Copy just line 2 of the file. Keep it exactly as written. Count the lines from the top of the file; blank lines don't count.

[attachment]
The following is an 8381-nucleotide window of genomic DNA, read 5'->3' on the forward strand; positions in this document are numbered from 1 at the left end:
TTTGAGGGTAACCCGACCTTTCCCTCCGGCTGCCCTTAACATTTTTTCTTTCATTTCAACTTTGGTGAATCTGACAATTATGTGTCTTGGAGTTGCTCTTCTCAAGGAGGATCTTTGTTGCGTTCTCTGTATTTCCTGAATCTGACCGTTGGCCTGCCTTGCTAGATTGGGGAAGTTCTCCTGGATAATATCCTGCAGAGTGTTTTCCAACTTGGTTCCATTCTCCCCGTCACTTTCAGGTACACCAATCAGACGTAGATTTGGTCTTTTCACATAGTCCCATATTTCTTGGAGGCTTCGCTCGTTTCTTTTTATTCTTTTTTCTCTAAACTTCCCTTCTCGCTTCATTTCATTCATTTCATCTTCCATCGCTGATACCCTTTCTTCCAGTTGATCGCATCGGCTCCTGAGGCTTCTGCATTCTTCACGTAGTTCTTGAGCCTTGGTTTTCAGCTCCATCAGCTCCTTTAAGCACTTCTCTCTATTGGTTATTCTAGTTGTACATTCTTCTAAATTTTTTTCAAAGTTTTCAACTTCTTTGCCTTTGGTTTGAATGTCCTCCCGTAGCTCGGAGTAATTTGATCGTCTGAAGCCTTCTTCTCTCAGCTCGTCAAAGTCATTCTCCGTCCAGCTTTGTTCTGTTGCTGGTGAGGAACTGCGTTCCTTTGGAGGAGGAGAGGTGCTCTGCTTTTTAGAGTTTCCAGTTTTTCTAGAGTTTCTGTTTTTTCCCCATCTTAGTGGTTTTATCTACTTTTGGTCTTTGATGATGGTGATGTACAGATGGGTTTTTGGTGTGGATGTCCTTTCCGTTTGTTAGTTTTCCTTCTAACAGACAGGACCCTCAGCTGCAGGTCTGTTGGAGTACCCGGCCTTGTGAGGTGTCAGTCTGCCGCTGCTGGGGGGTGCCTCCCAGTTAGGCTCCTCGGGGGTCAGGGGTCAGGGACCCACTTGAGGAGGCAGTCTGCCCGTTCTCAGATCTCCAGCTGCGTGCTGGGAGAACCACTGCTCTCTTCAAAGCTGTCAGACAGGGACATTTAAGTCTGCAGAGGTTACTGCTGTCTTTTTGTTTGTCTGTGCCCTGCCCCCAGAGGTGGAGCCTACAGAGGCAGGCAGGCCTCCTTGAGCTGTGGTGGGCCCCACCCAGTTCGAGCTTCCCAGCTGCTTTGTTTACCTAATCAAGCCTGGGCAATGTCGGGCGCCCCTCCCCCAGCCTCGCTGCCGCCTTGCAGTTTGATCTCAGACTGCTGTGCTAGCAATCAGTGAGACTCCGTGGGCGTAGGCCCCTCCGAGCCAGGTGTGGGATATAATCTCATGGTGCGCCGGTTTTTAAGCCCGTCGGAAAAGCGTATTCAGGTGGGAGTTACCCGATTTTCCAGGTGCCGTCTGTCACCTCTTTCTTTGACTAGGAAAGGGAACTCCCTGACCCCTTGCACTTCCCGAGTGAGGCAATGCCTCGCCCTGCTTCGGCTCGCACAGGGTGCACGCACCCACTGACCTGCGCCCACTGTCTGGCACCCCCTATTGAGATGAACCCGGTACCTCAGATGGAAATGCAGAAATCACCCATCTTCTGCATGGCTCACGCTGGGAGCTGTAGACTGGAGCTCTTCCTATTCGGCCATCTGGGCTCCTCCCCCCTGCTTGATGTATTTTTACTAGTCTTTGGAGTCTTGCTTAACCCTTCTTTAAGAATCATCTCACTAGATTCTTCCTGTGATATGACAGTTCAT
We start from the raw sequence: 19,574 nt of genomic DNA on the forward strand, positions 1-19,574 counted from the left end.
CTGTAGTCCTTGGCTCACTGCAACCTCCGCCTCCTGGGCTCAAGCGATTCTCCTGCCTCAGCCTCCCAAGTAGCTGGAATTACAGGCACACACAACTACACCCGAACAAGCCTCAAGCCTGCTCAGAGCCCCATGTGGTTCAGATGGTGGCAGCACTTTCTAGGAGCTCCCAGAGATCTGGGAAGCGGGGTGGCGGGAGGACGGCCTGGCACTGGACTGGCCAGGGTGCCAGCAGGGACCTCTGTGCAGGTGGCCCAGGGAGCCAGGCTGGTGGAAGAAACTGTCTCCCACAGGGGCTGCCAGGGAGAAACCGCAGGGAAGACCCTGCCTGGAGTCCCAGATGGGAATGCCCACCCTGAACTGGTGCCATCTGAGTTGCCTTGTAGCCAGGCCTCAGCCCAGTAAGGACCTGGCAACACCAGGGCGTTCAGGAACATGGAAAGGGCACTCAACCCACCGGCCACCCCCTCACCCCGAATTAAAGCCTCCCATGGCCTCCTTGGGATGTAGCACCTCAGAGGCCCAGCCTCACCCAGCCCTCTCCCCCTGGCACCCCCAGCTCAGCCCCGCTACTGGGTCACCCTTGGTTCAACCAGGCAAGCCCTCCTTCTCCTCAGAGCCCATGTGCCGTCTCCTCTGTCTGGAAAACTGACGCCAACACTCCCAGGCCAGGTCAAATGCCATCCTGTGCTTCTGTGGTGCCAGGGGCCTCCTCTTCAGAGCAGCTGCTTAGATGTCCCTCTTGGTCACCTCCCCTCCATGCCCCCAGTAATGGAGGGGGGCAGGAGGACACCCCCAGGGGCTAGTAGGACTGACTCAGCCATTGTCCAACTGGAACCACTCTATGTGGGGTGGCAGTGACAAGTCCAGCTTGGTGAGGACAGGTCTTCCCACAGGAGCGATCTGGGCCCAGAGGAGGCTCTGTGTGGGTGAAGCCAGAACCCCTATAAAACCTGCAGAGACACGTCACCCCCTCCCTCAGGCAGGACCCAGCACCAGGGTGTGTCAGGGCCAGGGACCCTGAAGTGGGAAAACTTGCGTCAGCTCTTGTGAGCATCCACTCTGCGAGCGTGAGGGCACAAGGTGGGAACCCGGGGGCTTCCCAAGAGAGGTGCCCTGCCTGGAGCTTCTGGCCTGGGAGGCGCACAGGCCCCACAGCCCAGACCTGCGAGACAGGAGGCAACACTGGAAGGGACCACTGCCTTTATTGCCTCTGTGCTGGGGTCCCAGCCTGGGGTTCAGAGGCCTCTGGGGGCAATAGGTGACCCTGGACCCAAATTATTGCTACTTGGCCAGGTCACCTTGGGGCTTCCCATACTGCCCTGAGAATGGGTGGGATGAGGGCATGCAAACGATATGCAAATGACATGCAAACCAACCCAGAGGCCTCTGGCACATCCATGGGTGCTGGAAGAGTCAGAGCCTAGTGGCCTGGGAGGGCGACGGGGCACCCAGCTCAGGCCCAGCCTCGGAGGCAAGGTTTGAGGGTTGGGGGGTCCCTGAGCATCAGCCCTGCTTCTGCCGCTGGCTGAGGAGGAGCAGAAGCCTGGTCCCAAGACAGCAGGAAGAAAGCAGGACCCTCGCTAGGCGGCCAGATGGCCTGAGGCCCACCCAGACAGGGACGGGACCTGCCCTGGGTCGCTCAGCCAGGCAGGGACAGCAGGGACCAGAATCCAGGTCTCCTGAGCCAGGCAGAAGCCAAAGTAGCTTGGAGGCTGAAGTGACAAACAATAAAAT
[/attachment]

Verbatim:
TTTGAGGGTAACCCGACCTTTCCCTCCGGCTGCCCTTAACATTTTTTCTTTCATTTCAACTTTGGTGAATCTGACAATTATGTGTCTTGGAGTTGCTCTTCTCAAGGAGGATCTTTGTTGCGTTCTCTGTATTTCCTGAATCTGACCGTTGGCCTGCCTTGCTAGATTGGGGAAGTTCTCCTGGATAATATCCTGCAGAGTGTTTTCCAACTTGGTTCCATTCTCCCCGTCACTTTCAGGTACACCAATCAGACGTAGATTTGGTCTTTTCACATAGTCCCATATTTCTTGGAGGCTTCGCTCGTTTCTTTTTATTCTTTTTTCTCTAAACTTCCCTTCTCGCTTCATTTCATTCATTTCATCTTCCATCGCTGATACCCTTTCTTCCAGTTGATCGCATCGGCTCCTGAGGCTTCTGCATTCTTCACGTAGTTCTTGAGCCTTGGTTTTCAGCTCCATCAGCTCCTTTAAGCACTTCTCTCTATTGGTTATTCTAGTTGTACATTCTTCTAAATTTTTTTCAAAGTTTTCAACTTCTTTGCCTTTGGTTTGAATGTCCTCCCGTAGCTCGGAGTAATTTGATCGTCTGAAGCCTTCTTCTCTCAGCTCGTCAAAGTCATTCTCCGTCCAGCTTTGTTCTGTTGCTGGTGAGGAACTGCGTTCCTTTGGAGGAGGAGAGGTGCTCTGCTTTTTAGAGTTTCCAGTTTTTCTAGAGTTTCTGTTTTTTCCCCATCTTAGTGGTTTTATCTACTTTTGGTCTTTGATGATGGTGATGTACAGATGGGTTTTTGGTGTGGATGTCCTTTCCGTTTGTTAGTTTTCCTTCTAACAGACAGGACCCTCAGCTGCAGGTCTGTTGGAGTACCCGGCCTTGTGAGGTGTCAGTCTGCCGCTGCTGGGGGGTGCCTCCCAGTTAGGCTCCTCGGGGGTCAGGGGTCAGGGACCCACTTGAGGAGGCAGTCTGCCCGTTCTCAGATCTCCAGCTGCGTGCTGGGAGAACCACTGCTCTCTTCAAAGCTGTCAGACAGGGACATTTAAGTCTGCAGAGGTTACTGCTGTCTTTTTGTTTGTCTGTGCCCTGCCCCCAGAGGTGGAGCCTACAGAGGCAGGCAGGCCTCCTTGAGCTGTGGTGGGCCCCACCCAGTTCGAGCTTCCCAGCTGCTTTGTTTACCTAATCAAGCCTGGGCAATGTCGGGCGCCCCTCCCCCAGCCTCGCTGCCGCCTTGCAGTTTGATCTCAGACTGCTGTGCTAGCAATCAGTGAGACTCCGTGGGCGTAGGCCCCTCCGAGCCAGGTGTGGGATATAATCTCATGGTGCGCCGGTTTTTAAGCCCGTCGGAAAAGCGTATTCAGGTGGGAGTTACCCGATTTTCCAGGTGCCGTCTGTCACCTCTTTCTTTGACTAGGAAAGGGAACTCCCTGACCCCTTGCACTTCCCGAGTGAGGCAATGCCTCGCCCTGCTTCGGCTCGCACAGGGTGCACGCACCCACTGACCTGCGCCCACTGTCTGGCACCCCCTATTGAGATGAACCCGGTACCTCAGATGGAAATGCAGAAATCACCCATCTTCTGCATGGCTCACGCTGGGAGCTGTAGACTGGAGCTCTTCCTATTCGGCCATCTGGGCTCCTCCCCCCTGCTTGATGTATTTTTACTAGTCTTTGGAGTCTTGCTTAACCCTTCTTTAAGAATCATCTCACTAGATTCTTCCTGTGATATGACAGTTCAT